Earlier this month Hawaii Governor Neil Abercrombie named Sanjeev "Sonny" Bhagowalia as the state's first full-time CIO as part of a broader effort to provide a significant upgrade to the state's antiquated computer systems.
Abercrombie choose a seasoned veteran for the job, and one familiar with helping a government forge a new IT path. Bhagowalia previously served as deputy associate administrator of the General Services Administration's Office of Citizen Services and Innovative Technologies, which at the time of his appointment was a new office for the agency. Before that, he was Department of the Interior CIO.
As Hawaii gained an executive from the federal government, California lost one to the feds and named a replacement this week.
California Governor Jerry Brown appointed Carlos Ramos, a California native who owns his own IT consulting firm called Maestro Consulting, to the CIO post. Ramos replaces Teri Takai, who left the position in November to take over as the Department of Defense CIO, eight months after her nomination for the job by President Obama.
Ramos has spent more than 26 years in California government IT, in various positions, including director of the Office of Systems Integration from 2006 to 2008; assistant secretary and agency information officer of the Health and Human Services Agency from 2004 to 2008; and deputy director and chief information officer for the Department of Social Services from 1999 to 2001.
Vermont also has a new face at the top of its IT department. Richard Boes, a former IT officer at California State University, is now the state's CIO and Commissioner of its Department of Information and Innovation. Boes is replacing interim CIO and commissioner Ruthann Sullivan.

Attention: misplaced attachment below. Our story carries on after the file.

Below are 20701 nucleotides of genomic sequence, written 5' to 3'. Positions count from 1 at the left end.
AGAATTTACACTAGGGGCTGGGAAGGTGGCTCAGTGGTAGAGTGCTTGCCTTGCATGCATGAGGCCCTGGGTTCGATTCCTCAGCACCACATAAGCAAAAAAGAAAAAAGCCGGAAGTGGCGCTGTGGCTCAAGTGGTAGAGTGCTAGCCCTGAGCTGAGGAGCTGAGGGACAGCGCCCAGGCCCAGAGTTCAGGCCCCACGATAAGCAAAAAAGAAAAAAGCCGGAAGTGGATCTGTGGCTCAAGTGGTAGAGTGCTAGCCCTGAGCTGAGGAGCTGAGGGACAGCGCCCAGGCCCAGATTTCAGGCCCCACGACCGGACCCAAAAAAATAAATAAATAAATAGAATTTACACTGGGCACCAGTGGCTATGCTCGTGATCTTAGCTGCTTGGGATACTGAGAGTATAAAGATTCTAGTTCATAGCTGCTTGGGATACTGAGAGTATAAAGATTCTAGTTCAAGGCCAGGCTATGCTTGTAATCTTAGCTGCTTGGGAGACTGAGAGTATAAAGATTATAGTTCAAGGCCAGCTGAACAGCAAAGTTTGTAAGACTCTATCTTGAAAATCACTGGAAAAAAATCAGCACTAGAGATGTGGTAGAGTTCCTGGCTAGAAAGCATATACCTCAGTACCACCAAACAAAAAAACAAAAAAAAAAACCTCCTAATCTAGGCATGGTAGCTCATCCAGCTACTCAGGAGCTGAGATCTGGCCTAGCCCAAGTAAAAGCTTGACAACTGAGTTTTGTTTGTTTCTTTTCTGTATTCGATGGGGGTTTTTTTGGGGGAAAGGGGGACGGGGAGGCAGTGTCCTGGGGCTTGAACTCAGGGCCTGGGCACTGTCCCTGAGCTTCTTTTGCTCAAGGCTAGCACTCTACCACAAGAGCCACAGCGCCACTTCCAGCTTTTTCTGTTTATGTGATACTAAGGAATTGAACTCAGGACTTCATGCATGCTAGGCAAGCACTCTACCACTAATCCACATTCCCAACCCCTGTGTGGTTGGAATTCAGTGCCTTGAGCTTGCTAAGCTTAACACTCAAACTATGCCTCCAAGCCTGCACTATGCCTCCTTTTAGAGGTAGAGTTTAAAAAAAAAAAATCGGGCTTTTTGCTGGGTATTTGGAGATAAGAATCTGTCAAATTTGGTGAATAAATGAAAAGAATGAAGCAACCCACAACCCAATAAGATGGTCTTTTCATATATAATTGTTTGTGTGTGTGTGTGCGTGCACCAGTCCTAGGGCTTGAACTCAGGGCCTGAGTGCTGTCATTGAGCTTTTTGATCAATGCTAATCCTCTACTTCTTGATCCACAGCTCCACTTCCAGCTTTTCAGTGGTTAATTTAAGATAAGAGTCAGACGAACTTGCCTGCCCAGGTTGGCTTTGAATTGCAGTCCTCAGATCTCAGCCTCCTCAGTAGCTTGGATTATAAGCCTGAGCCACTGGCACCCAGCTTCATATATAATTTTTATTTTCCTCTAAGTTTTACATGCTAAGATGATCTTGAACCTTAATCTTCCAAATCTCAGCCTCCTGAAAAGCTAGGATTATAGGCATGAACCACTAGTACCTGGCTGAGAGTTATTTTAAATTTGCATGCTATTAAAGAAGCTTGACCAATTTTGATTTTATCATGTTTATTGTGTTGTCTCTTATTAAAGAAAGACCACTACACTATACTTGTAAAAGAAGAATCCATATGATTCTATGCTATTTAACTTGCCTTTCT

Boes' background is in university IT departments. Boes served as senior director of IT Services and chief information security officer at Cal State Fresno. Since 2005; he has served as director of network technology at Brown University.
All of the new executives have their work cut out for them. Like the federal government, states are facing shrinking IT budgets and are being forced to do more with less, and state CIOs are under more pressure than ever to perform.
Indeed, there was a rash of state CIO exits in October, but to be fair it's a scenario that's not uncommon as the job is usually a short-lived one for various reasons. They include changes in administration, troubled IT projects and retirement.
As the states welcome new top technology executives, so, too, soon will the federal government. U.S. CIO Vivek Kundra, the executive behind the Obama administration's open-government and cloud-computing push, is leaving his post in August.
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